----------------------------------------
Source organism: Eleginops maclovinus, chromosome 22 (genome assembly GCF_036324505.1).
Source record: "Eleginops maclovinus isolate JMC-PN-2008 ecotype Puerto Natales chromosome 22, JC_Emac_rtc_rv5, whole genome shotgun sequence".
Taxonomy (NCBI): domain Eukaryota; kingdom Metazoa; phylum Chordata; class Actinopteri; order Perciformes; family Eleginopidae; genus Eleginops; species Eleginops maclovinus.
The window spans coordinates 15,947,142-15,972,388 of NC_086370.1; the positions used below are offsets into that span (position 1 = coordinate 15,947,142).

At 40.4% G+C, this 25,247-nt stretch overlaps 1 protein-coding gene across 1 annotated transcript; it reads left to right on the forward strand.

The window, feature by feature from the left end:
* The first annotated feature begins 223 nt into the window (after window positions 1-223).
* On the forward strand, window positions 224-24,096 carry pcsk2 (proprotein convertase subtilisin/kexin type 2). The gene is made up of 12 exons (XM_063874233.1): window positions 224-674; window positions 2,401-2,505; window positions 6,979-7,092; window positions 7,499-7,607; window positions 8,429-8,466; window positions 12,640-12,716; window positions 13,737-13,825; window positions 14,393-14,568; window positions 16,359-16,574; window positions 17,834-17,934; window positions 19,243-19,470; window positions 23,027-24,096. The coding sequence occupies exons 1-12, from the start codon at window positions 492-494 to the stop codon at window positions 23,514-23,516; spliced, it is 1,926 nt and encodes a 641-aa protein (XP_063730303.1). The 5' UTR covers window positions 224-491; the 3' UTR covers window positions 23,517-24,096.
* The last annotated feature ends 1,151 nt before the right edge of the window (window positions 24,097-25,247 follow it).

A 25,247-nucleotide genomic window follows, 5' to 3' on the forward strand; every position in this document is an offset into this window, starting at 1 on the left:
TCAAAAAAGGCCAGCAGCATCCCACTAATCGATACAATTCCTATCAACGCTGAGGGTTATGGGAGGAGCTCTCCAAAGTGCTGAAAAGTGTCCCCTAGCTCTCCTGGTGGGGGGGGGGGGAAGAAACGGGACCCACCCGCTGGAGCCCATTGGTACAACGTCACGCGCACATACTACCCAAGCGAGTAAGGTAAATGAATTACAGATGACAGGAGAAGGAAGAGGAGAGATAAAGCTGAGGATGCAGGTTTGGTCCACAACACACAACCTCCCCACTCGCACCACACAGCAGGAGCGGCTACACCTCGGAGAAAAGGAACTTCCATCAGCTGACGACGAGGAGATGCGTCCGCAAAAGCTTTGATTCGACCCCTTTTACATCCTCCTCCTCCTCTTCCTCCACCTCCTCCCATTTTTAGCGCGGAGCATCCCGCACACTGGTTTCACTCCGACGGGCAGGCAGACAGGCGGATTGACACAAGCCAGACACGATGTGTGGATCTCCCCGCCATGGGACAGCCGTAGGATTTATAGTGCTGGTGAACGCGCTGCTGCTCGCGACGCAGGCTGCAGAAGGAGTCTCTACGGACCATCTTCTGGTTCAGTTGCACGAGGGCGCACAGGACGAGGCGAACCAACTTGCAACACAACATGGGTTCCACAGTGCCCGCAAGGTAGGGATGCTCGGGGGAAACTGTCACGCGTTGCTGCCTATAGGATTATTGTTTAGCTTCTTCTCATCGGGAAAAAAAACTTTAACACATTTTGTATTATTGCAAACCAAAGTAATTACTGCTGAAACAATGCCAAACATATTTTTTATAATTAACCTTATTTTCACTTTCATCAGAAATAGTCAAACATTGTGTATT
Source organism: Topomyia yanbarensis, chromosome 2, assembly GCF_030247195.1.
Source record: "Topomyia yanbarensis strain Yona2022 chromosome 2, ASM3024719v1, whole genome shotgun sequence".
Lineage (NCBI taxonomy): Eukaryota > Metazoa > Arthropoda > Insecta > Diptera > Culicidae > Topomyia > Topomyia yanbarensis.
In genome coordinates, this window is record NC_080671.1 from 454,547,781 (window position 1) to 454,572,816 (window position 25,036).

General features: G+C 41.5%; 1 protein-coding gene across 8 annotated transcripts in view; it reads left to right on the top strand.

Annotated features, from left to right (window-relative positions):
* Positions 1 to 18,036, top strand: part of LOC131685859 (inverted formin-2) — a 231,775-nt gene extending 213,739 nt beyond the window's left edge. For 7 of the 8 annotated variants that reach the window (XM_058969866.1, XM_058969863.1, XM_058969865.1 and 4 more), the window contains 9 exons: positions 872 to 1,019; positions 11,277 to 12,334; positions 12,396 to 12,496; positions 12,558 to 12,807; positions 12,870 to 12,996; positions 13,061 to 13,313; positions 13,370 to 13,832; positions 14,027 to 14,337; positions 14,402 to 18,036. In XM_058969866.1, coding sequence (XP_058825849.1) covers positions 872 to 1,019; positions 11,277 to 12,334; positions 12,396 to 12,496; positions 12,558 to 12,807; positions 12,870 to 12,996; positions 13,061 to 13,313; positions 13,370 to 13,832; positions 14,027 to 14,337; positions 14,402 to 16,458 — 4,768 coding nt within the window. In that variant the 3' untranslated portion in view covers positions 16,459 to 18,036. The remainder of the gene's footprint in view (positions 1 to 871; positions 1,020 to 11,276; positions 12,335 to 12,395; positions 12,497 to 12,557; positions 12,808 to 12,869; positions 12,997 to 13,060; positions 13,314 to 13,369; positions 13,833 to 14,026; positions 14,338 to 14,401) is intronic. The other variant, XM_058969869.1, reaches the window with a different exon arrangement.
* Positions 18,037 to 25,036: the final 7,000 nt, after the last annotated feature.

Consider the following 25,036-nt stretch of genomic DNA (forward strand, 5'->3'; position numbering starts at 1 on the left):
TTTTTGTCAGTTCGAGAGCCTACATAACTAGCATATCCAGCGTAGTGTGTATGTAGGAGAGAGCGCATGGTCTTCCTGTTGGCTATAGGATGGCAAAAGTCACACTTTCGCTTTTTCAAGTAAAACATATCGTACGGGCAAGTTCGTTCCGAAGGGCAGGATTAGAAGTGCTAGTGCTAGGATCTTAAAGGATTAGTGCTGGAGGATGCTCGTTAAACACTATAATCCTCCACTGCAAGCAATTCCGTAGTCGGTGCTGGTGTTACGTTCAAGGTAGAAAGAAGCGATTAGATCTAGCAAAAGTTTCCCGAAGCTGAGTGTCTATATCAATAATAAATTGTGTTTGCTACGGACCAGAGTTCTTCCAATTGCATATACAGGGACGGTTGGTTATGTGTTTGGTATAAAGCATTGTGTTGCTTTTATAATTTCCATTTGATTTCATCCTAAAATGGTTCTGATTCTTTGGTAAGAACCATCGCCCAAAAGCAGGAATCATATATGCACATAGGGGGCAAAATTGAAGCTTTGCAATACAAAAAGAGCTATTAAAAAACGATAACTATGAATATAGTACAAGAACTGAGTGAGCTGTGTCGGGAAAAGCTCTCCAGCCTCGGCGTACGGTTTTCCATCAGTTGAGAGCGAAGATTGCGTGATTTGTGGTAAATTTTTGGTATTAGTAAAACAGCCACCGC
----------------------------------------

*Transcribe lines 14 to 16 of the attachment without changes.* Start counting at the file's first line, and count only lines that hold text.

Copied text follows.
Lineage (NCBI taxonomy): Eukaryota > Metazoa > Arthropoda > Insecta > Diptera > Culicidae > Topomyia > Topomyia yanbarensis.
In genome coordinates, this window is record NC_080671.1 from 454,547,781 (window position 1) to 454,572,816 (window position 25,036).

General features: G+C 41.5%; 1 protein-coding gene across 8 annotated transcripts in view; it reads left to right on the top strand.